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Book Review: Burning the Ships
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Book Review: Burning the Ships by Marshall Phelps and David Kline

Burning the Ships: Intellectual Property and the Transformation of Microsoft

Written by: Marshall Phelps and David Kline. Hoboken, NJ: John Wiley & Son , 2009. 186+xxii pages.
Reviewed by:Teresa Jurgens-Kowal

Burning the Ships

This is a book as much about teams and organizations managing conflict brought on by significant change as it is about intellectual property (IP). Intertwined throughout a series of engaging and personal stories—showing how Microsoft instituted a strategic personality makeover from a monopolistic bully to a respected collaborative partner—are lessons that every business person can use in building and implementing diverse teams to meet clear strategic objectives. Collaboration "enables a company to more broadly and rapidly disseminate its technologies and products into the market through the cooperative efforts of others. It provides the framework for pursuing joint product development work with other companies that can lead to greater success in the marketplace" (p. 46).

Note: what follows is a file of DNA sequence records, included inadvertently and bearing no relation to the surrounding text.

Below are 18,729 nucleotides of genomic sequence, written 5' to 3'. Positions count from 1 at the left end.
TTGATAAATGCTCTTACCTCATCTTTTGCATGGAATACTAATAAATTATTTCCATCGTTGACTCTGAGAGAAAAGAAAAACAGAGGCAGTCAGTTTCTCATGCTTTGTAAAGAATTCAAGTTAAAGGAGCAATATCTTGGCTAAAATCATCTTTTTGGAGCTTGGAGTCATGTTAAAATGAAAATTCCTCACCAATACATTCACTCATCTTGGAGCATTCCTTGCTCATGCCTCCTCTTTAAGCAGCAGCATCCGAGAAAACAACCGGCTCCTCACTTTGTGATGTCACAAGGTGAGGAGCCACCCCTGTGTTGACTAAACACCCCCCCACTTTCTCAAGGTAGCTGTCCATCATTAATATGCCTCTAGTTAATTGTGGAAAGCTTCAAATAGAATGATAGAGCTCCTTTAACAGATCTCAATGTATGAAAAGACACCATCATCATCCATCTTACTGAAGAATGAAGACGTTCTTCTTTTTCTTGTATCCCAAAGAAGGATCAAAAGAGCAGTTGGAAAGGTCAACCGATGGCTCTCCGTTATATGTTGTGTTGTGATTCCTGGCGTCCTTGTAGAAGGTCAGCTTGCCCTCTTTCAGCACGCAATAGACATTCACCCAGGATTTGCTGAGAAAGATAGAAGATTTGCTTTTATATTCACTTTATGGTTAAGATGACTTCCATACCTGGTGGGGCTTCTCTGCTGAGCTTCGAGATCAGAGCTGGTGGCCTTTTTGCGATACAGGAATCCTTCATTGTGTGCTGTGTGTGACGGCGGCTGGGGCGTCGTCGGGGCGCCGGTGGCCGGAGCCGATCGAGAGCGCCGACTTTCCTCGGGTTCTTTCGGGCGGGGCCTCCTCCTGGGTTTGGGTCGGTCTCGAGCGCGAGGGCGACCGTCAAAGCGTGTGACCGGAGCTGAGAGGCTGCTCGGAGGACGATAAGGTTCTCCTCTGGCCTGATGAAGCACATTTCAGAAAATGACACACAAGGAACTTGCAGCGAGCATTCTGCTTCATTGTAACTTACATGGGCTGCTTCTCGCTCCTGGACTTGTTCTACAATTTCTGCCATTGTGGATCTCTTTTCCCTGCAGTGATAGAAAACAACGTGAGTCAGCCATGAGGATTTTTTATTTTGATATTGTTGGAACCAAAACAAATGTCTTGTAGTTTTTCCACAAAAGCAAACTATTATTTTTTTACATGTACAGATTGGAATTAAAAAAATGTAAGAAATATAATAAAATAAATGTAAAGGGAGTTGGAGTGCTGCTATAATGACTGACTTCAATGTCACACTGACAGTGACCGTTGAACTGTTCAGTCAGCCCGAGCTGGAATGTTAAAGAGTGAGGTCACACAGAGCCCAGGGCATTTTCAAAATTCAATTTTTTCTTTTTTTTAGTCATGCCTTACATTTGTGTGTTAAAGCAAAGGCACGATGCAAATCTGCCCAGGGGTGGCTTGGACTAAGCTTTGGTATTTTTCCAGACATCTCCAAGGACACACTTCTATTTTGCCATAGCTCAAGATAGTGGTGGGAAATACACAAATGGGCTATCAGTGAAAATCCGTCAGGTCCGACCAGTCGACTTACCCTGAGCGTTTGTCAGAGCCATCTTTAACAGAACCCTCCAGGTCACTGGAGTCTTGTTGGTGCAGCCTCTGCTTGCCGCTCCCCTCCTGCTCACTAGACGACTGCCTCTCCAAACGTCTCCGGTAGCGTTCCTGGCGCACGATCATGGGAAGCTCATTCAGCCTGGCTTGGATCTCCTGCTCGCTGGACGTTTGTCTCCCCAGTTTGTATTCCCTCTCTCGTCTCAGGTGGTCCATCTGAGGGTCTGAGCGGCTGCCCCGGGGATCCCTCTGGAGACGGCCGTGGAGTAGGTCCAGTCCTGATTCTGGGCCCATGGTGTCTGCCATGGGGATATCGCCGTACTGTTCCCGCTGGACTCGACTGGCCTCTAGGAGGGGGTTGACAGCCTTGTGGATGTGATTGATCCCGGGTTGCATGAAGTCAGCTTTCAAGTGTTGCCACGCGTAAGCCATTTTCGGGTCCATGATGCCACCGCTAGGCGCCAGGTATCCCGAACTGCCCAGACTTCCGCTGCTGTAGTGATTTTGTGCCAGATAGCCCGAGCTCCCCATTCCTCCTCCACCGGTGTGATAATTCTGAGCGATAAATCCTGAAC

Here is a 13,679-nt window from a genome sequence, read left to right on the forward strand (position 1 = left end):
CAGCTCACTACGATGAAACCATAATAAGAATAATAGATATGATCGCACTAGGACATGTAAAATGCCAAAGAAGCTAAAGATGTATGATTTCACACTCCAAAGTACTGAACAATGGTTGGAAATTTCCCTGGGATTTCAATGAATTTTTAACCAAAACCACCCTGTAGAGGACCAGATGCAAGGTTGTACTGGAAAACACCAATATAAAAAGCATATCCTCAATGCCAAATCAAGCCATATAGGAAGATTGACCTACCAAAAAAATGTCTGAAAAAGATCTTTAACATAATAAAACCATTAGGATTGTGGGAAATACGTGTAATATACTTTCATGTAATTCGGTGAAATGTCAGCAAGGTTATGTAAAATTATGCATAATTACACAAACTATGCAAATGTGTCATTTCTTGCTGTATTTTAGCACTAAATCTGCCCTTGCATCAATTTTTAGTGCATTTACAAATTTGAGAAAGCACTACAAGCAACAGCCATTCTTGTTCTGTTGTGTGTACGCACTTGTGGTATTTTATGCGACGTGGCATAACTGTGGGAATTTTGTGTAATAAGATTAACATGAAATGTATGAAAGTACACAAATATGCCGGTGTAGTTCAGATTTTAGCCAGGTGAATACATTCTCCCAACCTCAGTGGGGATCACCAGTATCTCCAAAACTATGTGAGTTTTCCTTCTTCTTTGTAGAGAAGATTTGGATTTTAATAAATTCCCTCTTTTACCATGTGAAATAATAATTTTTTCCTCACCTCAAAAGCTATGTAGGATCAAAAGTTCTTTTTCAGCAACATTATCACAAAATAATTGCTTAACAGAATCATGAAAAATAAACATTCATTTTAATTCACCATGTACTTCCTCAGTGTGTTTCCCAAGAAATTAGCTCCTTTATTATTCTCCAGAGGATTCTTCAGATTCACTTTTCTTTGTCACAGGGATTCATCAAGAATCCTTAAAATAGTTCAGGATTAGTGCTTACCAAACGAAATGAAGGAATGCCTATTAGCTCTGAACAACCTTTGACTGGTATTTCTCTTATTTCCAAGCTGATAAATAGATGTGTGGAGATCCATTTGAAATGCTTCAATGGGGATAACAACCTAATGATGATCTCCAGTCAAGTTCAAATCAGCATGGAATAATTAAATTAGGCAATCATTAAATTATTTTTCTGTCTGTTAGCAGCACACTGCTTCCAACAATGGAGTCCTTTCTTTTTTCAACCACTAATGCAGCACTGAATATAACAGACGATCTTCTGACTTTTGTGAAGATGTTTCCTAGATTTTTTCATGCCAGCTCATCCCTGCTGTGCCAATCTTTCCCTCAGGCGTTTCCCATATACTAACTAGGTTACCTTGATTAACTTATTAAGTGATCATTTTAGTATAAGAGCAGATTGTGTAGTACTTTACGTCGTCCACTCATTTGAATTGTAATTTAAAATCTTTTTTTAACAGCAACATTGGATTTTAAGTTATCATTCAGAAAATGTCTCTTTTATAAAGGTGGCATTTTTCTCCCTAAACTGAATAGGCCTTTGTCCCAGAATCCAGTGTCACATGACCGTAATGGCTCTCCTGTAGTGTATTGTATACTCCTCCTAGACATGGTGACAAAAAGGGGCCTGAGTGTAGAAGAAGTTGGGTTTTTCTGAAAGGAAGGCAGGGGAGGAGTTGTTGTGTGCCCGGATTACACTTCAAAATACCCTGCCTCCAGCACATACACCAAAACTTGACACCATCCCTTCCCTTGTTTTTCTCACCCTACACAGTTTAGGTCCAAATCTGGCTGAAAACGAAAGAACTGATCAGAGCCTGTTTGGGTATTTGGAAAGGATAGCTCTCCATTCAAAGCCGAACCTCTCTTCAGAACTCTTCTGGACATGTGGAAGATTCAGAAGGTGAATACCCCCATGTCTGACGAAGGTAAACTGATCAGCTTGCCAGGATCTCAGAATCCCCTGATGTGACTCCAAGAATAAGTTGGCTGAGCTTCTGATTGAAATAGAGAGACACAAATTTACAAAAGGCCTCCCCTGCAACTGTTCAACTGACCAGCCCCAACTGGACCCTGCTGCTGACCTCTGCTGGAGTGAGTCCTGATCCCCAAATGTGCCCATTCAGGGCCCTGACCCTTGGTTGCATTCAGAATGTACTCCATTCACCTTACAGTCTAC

After a relatively detailed history of Microsoft's expansive influence in the software industry, of the company's well-publicized antitrust suit taken by the U.S. government, and of a series of patent infringement cases, author Marshall Phelps characterizes his June 2003 arrival in Redmond to "liberate previously untapped company value" and to unlock IP opportunities establishing a new era of open innovation. Phelps had retired from IBM after creating a $2 billion per year revenue stream at IBM through IP royalties, but he returned to the active workforce and rose to the challenge to help transform the fortified software Goliath into a collaborative partner in the dawning age of open innovation. With an overarching goal to provide shareholder value, Microsoft had recognized the need to collaborate with other companies to produce better products and services more effectively and to meet the interoperability needs of customers.